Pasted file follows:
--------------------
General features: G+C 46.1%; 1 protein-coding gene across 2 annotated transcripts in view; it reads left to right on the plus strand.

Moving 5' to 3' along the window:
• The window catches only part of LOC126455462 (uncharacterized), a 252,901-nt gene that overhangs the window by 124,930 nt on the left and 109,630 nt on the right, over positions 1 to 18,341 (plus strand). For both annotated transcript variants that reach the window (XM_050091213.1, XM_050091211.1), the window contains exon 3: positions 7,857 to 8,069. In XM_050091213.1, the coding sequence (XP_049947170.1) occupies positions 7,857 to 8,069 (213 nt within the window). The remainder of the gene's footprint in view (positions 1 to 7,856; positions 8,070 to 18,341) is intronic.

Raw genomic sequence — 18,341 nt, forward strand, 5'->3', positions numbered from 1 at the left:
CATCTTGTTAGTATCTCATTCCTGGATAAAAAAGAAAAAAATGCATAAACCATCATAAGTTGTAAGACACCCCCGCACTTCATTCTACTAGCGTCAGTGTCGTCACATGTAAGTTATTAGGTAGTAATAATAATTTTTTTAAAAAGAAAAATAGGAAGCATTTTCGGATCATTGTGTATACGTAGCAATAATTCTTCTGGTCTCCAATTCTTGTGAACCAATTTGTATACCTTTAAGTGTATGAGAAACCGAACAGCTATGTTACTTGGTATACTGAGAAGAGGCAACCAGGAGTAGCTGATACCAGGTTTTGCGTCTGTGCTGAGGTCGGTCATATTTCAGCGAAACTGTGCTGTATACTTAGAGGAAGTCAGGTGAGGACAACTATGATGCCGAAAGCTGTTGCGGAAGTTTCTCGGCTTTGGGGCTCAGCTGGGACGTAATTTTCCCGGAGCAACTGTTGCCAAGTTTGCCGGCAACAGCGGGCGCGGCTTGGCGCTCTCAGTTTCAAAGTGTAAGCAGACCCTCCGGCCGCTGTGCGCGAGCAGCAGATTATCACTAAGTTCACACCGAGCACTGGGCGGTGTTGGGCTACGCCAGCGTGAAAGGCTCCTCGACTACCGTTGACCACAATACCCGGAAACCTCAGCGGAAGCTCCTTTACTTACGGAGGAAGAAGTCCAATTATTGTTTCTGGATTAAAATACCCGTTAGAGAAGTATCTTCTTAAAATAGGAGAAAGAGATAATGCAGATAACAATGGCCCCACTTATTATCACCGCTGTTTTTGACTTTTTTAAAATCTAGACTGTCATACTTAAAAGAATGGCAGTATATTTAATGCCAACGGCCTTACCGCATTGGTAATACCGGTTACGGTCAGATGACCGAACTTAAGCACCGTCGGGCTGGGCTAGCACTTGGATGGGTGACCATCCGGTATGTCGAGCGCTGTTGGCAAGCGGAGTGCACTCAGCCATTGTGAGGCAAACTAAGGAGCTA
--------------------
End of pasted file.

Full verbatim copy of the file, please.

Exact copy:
General features: G+C 46.1%; 1 protein-coding gene across 2 annotated transcripts in view; it reads left to right on the plus strand.

Moving 5' to 3' along the window:
• The window catches only part of LOC126455462 (uncharacterized), a 252,901-nt gene that overhangs the window by 124,930 nt on the left and 109,630 nt on the right, over positions 1 to 18,341 (plus strand). For both annotated transcript variants that reach the window (XM_050091213.1, XM_050091211.1), the window contains exon 3: positions 7,857 to 8,069. In XM_050091213.1, the coding sequence (XP_049947170.1) occupies positions 7,857 to 8,069 (213 nt within the window). The remainder of the gene's footprint in view (positions 1 to 7,856; positions 8,070 to 18,341) is intronic.

Raw genomic sequence — 18,341 nt, forward strand, 5'->3', positions numbered from 1 at the left:
CATCTTGTTAGTATCTCATTCCTGGATAAAAAAGAAAAAAATGCATAAACCATCATAAGTTGTAAGACACCCCCGCACTTCATTCTACTAGCGTCAGTGTCGTCACATGTAAGTTATTAGGTAGTAATAATAATTTTTTTAAAAAGAAAAATAGGAAGCATTTTCGGATCATTGTGTATACGTAGCAATAATTCTTCTGGTCTCCAATTCTTGTGAACCAATTTGTATACCTTTAAGTGTATGAGAAACCGAACAGCTATGTTACTTGGTATACTGAGAAGAGGCAACCAGGAGTAGCTGATACCAGGTTTTGCGTCTGTGCTGAGGTCGGTCATATTTCAGCGAAACTGTGCTGTATACTTAGAGGAAGTCAGGTGAGGACAACTATGATGCCGAAAGCTGTTGCGGAAGTTTCTCGGCTTTGGGGCTCAGCTGGGACGTAATTTTCCCGGAGCAACTGTTGCCAAGTTTGCCGGCAACAGCGGGCGCGGCTTGGCGCTCTCAGTTTCAAAGTGTAAGCAGACCCTCCGGCCGCTGTGCGCGAGCAGCAGATTATCACTAAGTTCACACCGAGCACTGGGCGGTGTTGGGCTACGCCAGCGTGAAAGGCTCCTCGACTACCGTTGACCACAATACCCGGAAACCTCAGCGGAAGCTCCTTTACTTACGGAGGAAGAAGTCCAATTATTGTTTCTGGATTAAAATACCCGTTAGAGAAGTATCTTCTTAAAATAGGAGAAAGAGATAATGCAGATAACAATGGCCCCACTTATTATCACCGCTGTTTTTGACTTTTTTAAAATCTAGACTGTCATACTTAAAAGAATGGCAGTATATTTAATGCCAACGGCCTTACCGCATTGGTAATACCGGTTACGGTCAGATGACCGAACTTAAGCACCGTCGGGCTGGGCTAGCACTTGGATGGGTGACCATCCGGTATGTCGAGCGCTGTTGGCAAGCGGAGTGCACTCAGCCATTGTGAGGCAAACTAAGGAGCTA